Objective: To examine the relationship between reported salad consumption and serum nutrient levels as well as dietary adequacy, as defined by nutrient intakes, in relation to the National Academy of Science Food and Nutrition Board Guidelines, in pre- and postmenopausal women and in men of comparable ages.
Design: Analyses of 24-hour recalls were conducted to determine dietary intake using the Third National Health and Nutrition Examination Survey data. Salad consumption was assessed based on intakes of salad, raw vegetables, and salad dressing.
Subjects: Nine thousand four hundred-six women and 8,282 men aged 18 to 45 years and older than 55 years were examined between 1988 and 1994.
Statistical analyses: Regressions were used to model associations between salad and raw vegetable consumption and selected serum nutrient outcomes. Usual nutrient intake distributions were estimated using the Iowa State University method for adjustment of the distribution. The Estimated Average Requirement method was used to determine the proportion of subjects with inadequate intake for each nutrient.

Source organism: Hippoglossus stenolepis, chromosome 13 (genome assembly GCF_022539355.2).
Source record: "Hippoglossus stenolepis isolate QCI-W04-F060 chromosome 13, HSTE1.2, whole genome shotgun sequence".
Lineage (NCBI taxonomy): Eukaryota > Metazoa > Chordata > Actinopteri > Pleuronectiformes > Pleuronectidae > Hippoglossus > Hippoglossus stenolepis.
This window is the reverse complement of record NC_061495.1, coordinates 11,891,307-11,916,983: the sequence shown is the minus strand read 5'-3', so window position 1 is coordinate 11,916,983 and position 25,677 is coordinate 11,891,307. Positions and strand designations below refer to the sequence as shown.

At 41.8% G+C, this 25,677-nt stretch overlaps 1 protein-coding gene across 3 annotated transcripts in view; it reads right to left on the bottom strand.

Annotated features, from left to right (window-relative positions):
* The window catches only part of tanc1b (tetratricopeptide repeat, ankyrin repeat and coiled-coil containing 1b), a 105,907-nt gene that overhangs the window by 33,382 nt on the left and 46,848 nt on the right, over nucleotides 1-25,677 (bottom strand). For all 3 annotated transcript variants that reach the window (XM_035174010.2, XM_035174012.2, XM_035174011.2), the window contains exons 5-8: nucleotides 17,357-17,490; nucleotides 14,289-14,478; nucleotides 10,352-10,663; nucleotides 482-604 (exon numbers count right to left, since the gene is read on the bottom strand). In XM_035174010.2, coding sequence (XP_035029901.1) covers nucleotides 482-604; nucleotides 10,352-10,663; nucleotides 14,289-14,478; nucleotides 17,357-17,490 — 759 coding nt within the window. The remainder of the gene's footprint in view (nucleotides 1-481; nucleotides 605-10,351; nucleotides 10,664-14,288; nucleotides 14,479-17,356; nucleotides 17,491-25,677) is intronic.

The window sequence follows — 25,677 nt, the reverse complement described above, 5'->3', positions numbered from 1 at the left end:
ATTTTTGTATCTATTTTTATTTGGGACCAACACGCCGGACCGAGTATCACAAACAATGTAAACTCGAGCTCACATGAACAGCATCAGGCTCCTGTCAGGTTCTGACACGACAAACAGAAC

Results: The consumption of salads, raw vegetables, and salad dressing was positively associated with above-median serum micronutrient levels of folic acid, vitamins C and E, lycopene, and alpha- and beta-carotene. Each serving of salad consumed was associated with a 165% higher likelihood to meet the recommended Dietary Allowance for vitamin C in women and 119% greater likelihood in men.
Conclusions: Salad consumers tended to have more favorable intakes of vitamins C and E, folic acid, and carotenoids, after adjustment for other differences. The significant and consistently higher serum values of these vitamins among salad consumers suggest that they are being well absorbed from salad. Salad, salad dressing, and raw vegetable consumption can be an effective strategy for enhancing nutritional adequacy and increasing vegetable consumption in the population at large.